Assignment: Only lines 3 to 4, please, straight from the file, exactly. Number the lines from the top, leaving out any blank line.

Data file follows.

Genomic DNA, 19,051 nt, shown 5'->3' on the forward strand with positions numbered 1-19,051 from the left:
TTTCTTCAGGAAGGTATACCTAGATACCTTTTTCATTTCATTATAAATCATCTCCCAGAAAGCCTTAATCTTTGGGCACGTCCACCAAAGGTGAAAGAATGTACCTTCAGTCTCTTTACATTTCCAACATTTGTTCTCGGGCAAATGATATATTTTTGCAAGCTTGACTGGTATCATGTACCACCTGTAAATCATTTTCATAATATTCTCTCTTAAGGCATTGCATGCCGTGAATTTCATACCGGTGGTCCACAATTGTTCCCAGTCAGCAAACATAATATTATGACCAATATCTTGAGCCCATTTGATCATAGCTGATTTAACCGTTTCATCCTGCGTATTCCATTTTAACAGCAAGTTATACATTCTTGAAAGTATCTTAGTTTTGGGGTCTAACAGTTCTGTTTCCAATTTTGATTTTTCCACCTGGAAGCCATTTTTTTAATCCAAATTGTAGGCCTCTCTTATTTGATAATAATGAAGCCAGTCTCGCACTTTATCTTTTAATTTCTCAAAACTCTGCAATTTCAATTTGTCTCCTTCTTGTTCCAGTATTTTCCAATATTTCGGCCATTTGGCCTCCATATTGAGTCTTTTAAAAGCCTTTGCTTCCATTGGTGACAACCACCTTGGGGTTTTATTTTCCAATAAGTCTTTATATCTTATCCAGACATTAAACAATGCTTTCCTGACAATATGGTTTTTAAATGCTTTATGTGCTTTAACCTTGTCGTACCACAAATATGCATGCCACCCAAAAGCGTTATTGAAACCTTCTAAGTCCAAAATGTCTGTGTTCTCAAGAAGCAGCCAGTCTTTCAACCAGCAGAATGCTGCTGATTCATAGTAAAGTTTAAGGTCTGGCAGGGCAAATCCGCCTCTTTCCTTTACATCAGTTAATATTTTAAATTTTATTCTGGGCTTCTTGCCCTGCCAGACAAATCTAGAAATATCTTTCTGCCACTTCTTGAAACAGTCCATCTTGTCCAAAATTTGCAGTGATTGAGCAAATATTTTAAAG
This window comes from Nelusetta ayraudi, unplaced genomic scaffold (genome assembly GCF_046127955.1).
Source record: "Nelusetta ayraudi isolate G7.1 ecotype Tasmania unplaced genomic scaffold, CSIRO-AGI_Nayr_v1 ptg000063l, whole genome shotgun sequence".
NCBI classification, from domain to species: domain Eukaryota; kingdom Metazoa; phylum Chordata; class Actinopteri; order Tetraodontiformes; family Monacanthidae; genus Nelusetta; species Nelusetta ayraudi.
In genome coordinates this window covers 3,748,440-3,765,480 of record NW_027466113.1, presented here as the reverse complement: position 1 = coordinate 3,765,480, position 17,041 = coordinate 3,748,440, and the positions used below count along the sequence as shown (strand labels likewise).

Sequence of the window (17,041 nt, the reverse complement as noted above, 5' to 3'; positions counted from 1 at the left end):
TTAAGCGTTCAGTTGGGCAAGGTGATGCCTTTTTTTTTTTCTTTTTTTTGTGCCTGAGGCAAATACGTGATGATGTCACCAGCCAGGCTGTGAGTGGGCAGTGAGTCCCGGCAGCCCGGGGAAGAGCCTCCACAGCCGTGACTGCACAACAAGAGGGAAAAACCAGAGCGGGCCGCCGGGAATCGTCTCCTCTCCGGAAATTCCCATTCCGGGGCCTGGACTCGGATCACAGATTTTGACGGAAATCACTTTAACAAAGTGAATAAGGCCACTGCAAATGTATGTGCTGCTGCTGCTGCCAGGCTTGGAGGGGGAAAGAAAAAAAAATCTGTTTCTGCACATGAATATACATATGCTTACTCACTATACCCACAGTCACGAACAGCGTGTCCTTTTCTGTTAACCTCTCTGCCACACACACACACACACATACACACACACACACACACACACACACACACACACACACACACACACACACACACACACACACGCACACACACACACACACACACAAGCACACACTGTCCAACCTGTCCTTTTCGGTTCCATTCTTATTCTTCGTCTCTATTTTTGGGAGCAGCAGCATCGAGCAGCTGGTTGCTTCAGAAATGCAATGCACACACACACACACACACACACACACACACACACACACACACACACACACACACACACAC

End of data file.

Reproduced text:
This window comes from Nelusetta ayraudi, unplaced genomic scaffold (genome assembly GCF_046127955.1).
Source record: "Nelusetta ayraudi isolate G7.1 ecotype Tasmania unplaced genomic scaffold, CSIRO-AGI_Nayr_v1 ptg000063l, whole genome shotgun sequence".